The Court notes that one exception to the general rule limiting liability to the decision-maker provides that if an inferior prison officer is the driving force behind a transfer, and the superior prison officer merely "rubber stamps" that decision without independently evaluating the situation, the inferior officer acts as the de facto decision-maker, and can be liable for the retaliatory act. Roberts v. Principi, 283 F.Appx. 325, 333 (6th Cir.2008); Smith v. Campbell, 250 F.3d 1032, 1038 (6th Cir. 2001); see also Siggers-El v. Barlow, 412 F.3d 693, 701 (6th Cir. 2005) (holding that, in a case where a prison officer completed a transfer screening several weeks prior to the creation of a transfer order, the prisoner's transfer could be imputed to the screening officer, because that act rendered the prisoner eligible for transfer and thereby "set in motion" the transfer process). Yet, as discussed above, Abram provides no evidence to counter ARUS Pendell's evidence that he lacks the authority to initiate a transfer, and that he neither initiated Abram's transfer nor acted independently in performing the transfer screening. Thus, he fails to contradict ARUS Pendell's assertion that the screening was completed upon an order from a superior officer. Finally, Abram has not controverted ARUS Pendell's claim that he lacks the authority to initiate a transfer.

For all of these reasons, Abram has failed to raise a material question of fact that ARUS Pendell's completion of a transfer screening violated his First Amendment rights. Summary judgment is therefore also proper as to Abram's First Amendment claim against ARUS Pendell. Wrench, 256 F.3d at 453.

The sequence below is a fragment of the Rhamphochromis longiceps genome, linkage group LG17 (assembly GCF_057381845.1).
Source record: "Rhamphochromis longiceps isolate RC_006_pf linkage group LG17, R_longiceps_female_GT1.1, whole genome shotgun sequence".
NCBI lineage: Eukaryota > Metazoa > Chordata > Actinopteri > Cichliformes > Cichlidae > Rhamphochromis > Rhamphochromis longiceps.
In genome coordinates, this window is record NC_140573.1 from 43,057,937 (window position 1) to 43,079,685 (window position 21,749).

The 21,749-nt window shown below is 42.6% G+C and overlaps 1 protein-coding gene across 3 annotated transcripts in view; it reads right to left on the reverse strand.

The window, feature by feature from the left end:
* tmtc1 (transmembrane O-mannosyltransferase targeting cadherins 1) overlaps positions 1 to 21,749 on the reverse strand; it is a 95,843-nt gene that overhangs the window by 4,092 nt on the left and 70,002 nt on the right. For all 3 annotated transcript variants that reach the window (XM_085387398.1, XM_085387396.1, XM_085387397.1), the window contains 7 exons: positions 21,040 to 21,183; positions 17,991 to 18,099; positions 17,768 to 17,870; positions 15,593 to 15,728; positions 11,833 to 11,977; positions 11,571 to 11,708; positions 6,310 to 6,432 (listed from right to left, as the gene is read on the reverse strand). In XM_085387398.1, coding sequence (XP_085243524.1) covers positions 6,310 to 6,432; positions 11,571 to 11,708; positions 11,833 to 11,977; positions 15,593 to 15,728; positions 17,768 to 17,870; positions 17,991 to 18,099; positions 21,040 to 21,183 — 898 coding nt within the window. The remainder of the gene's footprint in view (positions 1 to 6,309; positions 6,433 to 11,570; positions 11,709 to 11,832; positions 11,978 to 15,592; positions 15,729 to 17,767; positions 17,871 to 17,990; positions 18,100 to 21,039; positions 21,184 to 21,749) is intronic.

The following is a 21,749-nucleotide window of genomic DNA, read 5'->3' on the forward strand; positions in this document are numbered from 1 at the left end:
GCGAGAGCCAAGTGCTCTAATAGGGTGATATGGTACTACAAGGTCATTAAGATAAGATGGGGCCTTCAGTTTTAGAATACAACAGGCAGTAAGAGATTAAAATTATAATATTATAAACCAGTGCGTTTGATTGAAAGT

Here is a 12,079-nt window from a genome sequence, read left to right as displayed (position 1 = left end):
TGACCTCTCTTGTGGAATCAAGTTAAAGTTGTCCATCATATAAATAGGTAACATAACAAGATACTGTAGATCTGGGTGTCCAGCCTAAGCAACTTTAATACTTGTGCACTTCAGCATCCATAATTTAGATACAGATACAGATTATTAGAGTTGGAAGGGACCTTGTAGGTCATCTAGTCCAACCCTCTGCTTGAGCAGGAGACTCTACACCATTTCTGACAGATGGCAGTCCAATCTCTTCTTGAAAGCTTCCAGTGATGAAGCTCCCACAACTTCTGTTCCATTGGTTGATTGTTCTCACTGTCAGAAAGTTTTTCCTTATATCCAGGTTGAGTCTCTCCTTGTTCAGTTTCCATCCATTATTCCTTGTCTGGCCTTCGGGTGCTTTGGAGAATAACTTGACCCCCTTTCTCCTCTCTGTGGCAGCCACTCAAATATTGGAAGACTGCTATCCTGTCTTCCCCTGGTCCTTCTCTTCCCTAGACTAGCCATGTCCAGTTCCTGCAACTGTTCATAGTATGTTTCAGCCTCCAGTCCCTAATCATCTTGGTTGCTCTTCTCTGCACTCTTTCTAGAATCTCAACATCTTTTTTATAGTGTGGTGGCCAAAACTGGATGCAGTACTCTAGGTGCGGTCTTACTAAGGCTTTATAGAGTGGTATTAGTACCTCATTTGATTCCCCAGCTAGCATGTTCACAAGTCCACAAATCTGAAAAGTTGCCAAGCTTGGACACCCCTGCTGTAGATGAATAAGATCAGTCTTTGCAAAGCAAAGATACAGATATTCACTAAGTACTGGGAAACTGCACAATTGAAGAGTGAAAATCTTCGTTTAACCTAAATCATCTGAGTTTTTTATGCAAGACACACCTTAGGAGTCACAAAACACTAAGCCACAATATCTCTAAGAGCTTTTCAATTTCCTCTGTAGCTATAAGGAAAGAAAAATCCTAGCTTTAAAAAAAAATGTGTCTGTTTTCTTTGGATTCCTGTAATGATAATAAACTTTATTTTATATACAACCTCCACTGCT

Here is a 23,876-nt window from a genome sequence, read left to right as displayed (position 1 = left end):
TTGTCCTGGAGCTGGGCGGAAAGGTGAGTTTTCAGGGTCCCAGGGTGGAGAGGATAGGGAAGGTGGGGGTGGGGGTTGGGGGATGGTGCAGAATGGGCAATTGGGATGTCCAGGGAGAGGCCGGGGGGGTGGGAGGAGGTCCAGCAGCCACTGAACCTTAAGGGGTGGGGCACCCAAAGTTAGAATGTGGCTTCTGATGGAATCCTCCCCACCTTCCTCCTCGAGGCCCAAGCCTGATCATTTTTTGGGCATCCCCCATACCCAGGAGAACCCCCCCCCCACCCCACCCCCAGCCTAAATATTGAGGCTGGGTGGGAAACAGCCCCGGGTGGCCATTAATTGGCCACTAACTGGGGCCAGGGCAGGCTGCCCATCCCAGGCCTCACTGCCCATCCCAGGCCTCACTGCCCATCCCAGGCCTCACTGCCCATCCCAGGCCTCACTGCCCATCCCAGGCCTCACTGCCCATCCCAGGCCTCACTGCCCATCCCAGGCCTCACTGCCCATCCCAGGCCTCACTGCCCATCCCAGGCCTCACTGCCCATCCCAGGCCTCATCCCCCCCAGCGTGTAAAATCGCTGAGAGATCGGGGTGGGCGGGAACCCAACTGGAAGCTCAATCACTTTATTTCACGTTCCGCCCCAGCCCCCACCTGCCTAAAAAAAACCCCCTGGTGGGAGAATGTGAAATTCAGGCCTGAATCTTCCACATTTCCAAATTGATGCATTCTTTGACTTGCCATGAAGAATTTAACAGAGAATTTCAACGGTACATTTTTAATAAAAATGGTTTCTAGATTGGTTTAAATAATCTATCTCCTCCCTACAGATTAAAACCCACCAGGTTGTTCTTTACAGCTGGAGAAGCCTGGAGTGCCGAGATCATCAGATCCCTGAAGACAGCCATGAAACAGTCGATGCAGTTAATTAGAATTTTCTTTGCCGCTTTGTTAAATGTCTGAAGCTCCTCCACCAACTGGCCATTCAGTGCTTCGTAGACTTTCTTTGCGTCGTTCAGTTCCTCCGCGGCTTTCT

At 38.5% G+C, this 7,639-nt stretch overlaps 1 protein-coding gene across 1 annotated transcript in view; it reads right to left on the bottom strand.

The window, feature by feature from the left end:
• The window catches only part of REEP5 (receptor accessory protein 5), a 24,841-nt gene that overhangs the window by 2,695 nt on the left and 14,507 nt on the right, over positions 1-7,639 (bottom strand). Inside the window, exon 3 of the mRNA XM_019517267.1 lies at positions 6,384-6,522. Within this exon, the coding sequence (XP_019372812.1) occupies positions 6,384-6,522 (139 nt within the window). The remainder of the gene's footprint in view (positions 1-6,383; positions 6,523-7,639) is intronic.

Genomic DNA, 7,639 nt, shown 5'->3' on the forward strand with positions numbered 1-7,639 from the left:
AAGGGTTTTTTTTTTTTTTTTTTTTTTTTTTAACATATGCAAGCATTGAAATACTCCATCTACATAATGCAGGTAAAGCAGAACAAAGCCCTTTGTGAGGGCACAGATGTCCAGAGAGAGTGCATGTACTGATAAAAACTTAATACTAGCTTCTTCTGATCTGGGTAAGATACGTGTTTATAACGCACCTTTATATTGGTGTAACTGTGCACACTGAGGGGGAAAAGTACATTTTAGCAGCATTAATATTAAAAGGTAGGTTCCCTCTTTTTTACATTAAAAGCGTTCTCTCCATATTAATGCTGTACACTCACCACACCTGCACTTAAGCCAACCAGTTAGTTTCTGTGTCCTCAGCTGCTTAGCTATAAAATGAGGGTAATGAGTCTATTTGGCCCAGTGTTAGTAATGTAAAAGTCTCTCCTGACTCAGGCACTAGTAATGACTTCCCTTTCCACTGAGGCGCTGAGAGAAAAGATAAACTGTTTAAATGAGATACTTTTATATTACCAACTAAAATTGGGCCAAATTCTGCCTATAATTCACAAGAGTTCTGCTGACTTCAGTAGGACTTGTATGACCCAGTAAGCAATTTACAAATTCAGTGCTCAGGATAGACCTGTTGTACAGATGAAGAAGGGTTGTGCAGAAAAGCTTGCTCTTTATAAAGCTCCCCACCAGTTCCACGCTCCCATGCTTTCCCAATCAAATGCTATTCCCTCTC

3. Qualified Immunity

Defendants also assert that they are entitled to summary judgment based on qualified immunity. [23 at 14-17]. Because the Court has found that the Defendants' motion for summary judgment should be granted with respect to Abram's claims against both Nurse Parsons and ARUS Pendell, it declines to address the issue of qualified immunity.


For the reasons set forth above, IT IS RECOMMENDED that Defendants' Motion for Summary Judgment [23] be GRANTED.


Within 14 days after being served with a copy of this Report and Recommendation and Order, any party may serve and file specific written objections to the proposed findings and recommendations and the order set forth above. See 28 U.S.C. §636(b)(1); Fed.R.Civ.P. 72(b)(2); E.D. Mich. LR 72.1(d)(1). Failure to timely file objections constitutes a waiver of any further right of appeal. See Thomas v. Arn, 474 U.S. 140 (1985); United States v. Sullivan, 431 F.3d 976, 984 (6th Cir. 2005). Only specific objections to this Report and Recommendation will be preserved for the Court's appellate review; raising some objections but not others will not preserve all objections a party may have. See Smith v. Detroit Fed'n of Teachers Local 231, 829 F.2d 1370, 1373 (6th Cir. 1987); see also Frontier Ins. Co. v. Blaty, 454 F.3d 590, 596-97 (6th Cir. 2006). Copies of any objections must be served upon the Magistrate Judge. See E.D. Mich. LR 72.1(d)(2).

A party may respond to another party's objections within 14 days after being served with a copy. See Fed.R.Civ.P. 72(b)(2); 28 U.S.C. §636(b)(1). Any such response should be concise, and should address specifically, and in the same order raised, each issue presented in the objections.